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Thursday, September 15, 2005 

The South Shall Bake Again

The French Quarter looks like it will be opening up soon...maybe not quite ready for business. But, it does ease the heartache just abit.

Despite the name, much of the architecture was built during the Spanish rule over New Orleans rather than the French. A great fire in 1794 destroyed much of the Quarter's old French colonial architecture, leaving the
colony's new Spanish overlords to rebuild it according to more modern tastes -- and strict new fire codes, which mandated that all structures be physically adjacent and close to the curb to create a firewall. The old French peaked roofs were replaced with flat tiled ones, and now-banned wooden siding with fire-resistant stucco, painted in the pastel hues fashionable at the time. As a result, colorful walls and roofs and elaborately decorated ironwork balconies and galleries from both the 18th century and 19th centuries abound. (In southeast Louisiana, a distinction is made between balconies, which have no roof over them, and "galleries," which do.)

Long after the U.S. purchase of Louisiana, descendants of French colonists lived in this part of town, and the French language was often heard there as late as the start of the 20th century.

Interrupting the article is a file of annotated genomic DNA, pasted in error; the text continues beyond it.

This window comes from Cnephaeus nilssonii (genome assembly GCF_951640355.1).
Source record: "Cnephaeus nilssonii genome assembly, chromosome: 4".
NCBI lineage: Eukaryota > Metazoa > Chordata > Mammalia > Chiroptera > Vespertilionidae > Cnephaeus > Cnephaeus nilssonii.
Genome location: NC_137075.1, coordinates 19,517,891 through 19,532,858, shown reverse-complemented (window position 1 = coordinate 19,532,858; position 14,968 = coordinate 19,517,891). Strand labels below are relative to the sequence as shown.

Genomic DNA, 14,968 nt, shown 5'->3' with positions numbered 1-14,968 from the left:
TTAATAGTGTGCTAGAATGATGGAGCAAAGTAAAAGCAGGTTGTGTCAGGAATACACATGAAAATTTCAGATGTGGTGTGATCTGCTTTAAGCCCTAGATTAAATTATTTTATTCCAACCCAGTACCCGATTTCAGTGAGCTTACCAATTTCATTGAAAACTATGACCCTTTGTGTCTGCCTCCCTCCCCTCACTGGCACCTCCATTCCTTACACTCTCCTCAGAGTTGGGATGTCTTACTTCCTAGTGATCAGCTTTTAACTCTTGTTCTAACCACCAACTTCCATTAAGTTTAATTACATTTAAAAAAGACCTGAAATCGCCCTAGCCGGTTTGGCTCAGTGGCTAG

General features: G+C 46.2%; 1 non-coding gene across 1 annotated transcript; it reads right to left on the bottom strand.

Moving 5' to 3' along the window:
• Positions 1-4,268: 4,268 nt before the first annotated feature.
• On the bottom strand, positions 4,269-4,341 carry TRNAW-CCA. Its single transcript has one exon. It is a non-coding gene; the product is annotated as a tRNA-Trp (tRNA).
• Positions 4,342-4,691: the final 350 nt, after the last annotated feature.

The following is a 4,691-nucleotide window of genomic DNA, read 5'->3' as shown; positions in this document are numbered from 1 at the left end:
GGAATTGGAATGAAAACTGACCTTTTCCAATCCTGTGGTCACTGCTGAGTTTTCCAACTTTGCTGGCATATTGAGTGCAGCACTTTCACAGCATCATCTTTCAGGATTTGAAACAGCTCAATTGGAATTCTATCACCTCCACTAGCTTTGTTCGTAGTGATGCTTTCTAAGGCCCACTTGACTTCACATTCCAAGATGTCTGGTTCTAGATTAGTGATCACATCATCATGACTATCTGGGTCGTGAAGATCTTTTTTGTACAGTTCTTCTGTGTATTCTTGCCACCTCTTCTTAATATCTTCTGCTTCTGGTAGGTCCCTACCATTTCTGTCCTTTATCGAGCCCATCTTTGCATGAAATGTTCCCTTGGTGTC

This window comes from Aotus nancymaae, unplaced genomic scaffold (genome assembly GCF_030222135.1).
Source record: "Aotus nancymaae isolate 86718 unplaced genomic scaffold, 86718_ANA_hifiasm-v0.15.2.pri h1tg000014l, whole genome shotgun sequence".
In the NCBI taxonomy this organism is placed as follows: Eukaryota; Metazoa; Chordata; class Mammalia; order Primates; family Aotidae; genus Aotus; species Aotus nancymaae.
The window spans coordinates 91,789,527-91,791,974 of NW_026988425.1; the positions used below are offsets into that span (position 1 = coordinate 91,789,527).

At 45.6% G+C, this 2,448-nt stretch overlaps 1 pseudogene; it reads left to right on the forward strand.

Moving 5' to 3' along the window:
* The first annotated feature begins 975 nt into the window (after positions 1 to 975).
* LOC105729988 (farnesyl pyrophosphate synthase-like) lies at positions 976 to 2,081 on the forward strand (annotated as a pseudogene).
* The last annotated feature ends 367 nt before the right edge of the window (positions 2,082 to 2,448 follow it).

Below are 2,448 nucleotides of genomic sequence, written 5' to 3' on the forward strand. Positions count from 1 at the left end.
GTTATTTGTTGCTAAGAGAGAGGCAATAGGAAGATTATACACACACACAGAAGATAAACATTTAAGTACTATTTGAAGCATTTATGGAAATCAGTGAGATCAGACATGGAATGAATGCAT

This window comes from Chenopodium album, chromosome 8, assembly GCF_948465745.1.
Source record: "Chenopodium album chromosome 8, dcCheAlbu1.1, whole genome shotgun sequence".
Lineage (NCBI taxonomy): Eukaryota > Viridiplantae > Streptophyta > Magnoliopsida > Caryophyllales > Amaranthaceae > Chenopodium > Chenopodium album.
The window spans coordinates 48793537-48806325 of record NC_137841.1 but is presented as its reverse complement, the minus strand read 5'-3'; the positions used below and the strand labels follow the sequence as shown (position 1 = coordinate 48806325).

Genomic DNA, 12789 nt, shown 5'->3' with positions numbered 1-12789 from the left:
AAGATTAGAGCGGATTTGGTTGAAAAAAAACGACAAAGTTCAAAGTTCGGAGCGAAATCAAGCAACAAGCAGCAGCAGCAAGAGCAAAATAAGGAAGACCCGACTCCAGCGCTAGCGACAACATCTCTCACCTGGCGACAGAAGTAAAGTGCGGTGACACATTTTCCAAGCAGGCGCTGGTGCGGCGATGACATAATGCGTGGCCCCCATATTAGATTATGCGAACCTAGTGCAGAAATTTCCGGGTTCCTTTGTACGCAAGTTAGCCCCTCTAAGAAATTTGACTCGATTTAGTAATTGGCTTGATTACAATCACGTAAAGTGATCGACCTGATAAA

One can't say the same for the Pecan industry, which is one of the things we prize about the South. Pecans. Fabulous pecans. For more than just pie and pralines, too.

Louisiana Pecan Balls

MAKES: About 28 cookies...can store airtight for up to 3 days

1 cup (1/2 lb.) butter, at room temperature
2 cups powdered sugar
2 teaspoons vanilla
2 cups all-purpose flour
1/4 teaspoon baking powder
1 cup chopped pecans (about 4 oz.)

1. In a large bowl, with an electric mixer on medium speed, beat butter, 1/2 cup powdered sugar, and the vanilla until smooth.

2. In a medium bowl, mix flour and baking powder. Add to butter mixture and beat on low speed to mix, then on medium speed until well blended. Stir in pecans.

3. Shape dough into 1-inch balls and place about 1 inch apart on buttered or cooking parchment–lined 12- by 15-inch baking sheets.

4. Bake in a 300° regular or convection oven until cookies are pale golden brown, about 25 minutes; if baking more than one pan at a time, switch pan positions halfway through baking. Let cookies stand on sheets until cool enough to handle.

5. Place remaining 1 1/2 cups powdered sugar in a shallow bowl. Gently turn warm cookies, a few at a time, in powdered sugar to coat. Set cookies on racks to cool completely.

Per cookie: 143 cal., 59% (85 cal.) from fat; 1.3 g protein; 9.4 g fat (4.4 g sat.); 14 g carbo (0.5 g fiber); 73 mg sodium; 18 mg chol.

N'awlins - the city baking forgot.

new orleans is so not the city that baking forgot!

is it?

what about those king cakes?

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